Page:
Stream Characteristics

Streams are classified into three basic categories; spring creek, freestone, and tail water streams. Each shares unique features.

Spring Creek

A spring creek originates from an underground source - a spring. Because of their gentle gradients spring creeks are generally flat and smooth; they are found in valley floors rather than in steep canyons.

Freestone Streams

A Freestone streams’ water source is either snow melt or rainfall, relying upon precipitation for their flow volume. Freestones generally have steep gradients characterized by areas of rapid and fast currents.

Tail Water Streams

Tail water streams are found below dams and their water source flows from the reservoir. The outlet comes from controlled head gates which, releases water out from the bottom of the dam; as a result, the most dense and coldest water is released.

A Beginning Point

A beginning fisherman can learn much about fish habitat by fishing a small stream. First, select a stream with an abundance of naive fish; next, fish 100% of the stream.


Riffles are places where the current picks up speed as it runs a relatively straight course over a gravelly or rocky bed. In freestone streams this rocky bed provides the most habitats for aquatic food production.

Current Seams

My favorite riffle lies are the current seams created by junctures of fast and slow flows. Here the fish enjoy the best of both worlds, a cushion lie with food drifting and depositing at its front door.

Pocket Water

Pocket waters are mini-resting lies located in the midst of water unsuitable to hold fish. Search for pockets in the middle of a fast riffle or in slow shallows; likewise, a snag caked with vegetation can provide protective cover even in the shallows.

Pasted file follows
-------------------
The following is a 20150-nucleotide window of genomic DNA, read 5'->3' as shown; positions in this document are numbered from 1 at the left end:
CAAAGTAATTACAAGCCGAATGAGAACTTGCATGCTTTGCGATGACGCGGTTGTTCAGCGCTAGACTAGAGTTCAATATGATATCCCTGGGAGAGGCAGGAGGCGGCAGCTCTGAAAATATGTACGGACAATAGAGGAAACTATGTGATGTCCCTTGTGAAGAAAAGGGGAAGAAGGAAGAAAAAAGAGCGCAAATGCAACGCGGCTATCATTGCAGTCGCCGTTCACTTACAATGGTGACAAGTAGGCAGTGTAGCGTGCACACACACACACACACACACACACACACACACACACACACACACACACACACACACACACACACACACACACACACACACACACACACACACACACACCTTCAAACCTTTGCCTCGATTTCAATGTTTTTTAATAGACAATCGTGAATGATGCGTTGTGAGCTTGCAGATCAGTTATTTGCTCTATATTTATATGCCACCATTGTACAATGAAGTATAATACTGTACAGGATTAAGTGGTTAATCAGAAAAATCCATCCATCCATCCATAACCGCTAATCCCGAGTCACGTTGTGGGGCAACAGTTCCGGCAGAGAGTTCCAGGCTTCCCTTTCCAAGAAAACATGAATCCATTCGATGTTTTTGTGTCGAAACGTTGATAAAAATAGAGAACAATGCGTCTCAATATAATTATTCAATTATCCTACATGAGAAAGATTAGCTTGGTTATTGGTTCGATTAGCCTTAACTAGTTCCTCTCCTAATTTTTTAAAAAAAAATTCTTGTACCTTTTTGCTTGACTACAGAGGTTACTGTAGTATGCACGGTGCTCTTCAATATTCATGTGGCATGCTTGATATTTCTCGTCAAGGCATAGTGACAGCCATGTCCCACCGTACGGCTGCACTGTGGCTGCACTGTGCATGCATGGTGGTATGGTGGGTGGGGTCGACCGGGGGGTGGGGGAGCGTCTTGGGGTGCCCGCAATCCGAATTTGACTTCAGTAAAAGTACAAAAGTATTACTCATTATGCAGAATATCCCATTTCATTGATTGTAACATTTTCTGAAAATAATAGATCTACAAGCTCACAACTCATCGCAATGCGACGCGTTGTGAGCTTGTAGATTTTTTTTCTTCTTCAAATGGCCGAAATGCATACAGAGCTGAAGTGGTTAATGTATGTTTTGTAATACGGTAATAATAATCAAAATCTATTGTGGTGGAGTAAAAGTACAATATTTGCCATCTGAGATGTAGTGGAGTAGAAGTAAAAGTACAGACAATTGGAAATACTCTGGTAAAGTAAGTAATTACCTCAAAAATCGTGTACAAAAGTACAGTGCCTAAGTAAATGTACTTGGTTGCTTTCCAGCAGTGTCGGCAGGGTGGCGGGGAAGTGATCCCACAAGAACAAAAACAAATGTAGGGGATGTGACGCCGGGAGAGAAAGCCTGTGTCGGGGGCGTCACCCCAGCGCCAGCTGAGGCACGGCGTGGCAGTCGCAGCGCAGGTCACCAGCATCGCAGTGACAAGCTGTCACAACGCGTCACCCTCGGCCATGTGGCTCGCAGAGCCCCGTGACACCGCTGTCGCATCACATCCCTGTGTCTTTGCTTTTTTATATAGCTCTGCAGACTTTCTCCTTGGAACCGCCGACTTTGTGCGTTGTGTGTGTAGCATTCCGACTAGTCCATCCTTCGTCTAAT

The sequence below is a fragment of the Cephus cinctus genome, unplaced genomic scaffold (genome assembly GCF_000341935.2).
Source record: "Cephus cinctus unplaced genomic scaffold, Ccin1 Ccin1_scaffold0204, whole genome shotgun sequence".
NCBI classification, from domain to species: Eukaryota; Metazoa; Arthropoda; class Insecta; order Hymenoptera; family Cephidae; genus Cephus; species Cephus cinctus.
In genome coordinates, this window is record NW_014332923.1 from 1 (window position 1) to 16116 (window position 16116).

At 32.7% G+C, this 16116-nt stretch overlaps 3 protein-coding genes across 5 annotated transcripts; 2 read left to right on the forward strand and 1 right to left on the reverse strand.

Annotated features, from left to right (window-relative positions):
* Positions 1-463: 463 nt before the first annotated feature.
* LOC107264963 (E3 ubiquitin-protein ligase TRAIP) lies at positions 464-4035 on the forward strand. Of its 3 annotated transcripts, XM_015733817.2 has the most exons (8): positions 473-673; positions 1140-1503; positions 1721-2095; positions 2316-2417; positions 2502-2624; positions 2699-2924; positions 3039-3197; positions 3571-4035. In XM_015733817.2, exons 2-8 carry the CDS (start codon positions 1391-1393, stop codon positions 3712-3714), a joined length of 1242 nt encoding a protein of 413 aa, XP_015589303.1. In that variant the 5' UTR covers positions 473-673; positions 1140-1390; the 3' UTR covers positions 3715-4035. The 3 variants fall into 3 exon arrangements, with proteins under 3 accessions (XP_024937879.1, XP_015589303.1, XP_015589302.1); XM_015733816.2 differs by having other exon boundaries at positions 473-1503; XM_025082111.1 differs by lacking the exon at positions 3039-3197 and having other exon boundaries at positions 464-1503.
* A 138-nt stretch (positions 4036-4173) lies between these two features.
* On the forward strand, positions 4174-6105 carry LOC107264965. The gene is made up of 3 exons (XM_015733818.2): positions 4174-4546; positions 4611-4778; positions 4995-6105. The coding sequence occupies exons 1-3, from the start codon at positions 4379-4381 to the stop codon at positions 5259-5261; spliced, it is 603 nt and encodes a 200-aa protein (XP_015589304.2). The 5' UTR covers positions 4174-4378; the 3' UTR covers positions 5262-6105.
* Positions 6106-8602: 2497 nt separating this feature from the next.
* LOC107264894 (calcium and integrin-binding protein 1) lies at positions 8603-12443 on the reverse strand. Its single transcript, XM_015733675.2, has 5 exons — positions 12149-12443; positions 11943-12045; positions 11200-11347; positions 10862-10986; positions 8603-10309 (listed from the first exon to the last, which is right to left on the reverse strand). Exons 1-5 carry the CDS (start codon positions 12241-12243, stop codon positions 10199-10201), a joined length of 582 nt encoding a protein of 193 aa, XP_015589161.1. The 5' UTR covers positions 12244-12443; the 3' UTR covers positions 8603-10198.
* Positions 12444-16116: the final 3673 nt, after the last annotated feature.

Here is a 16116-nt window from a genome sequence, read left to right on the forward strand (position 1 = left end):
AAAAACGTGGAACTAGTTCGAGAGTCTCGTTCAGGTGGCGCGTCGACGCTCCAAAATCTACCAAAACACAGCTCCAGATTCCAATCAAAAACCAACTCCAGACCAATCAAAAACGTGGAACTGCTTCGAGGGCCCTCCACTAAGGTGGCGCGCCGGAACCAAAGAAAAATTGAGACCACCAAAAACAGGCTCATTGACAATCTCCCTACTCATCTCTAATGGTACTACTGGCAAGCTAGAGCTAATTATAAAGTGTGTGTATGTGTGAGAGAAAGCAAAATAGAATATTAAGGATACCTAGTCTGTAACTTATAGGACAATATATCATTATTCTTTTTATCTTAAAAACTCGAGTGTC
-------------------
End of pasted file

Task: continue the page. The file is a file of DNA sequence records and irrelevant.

Prime Lies

Prime lies provide fish the best habitat by providing protection, food, and rest. Prime lies become homes for the largest and the most dominant fish.

Deep Holes

Deep holes are usually resting lies but some can also be considered prime lies.

Resting Lies

Resting lies are cushioned places where fish can rest from the currents flows. Additional protective cover such as overhead vegetation or an increase in depth makes them more attractive for fish.


Structure is anything that furnishes holding cover. Logs and fallen trees enhance an area by providing cover.

Dead Water

Dead water refers to wide expanses of shallow muddy stream bed areas that are void of rooted plants. This habitat lacks the food production ability of a riffle.


Stream bed curvatures give origin to different types of fish holding places to form. The outside bends or greater curvatures receive the currents scouring actions.


Fish may migrate to midstream areas when temperatures are high and oxygen content is low.

Foam Lines

Foam lines are the surface accumulations of floating matter. Here stillborn, emerging and drowned terrestrial insects are collected.

Eddy Lines

Eddy lines peel off from the rivers bends, points, and island heads; they provide comfortable lies for fish to hold. Their broken surfaces conceal feeding fish.

Edge Waters

Usually the shallows edge waters with little cover appear to be devoid of fish.

Lesser Curvatures

The slower and shallower inside flows of a river bend can be productive habitat.


Once a beginning fly fisherman has experienced these various lies on a small stream he (she) is ready to fish the larger streams. Fish the larger stream as a group of small streams adjacent to each other.

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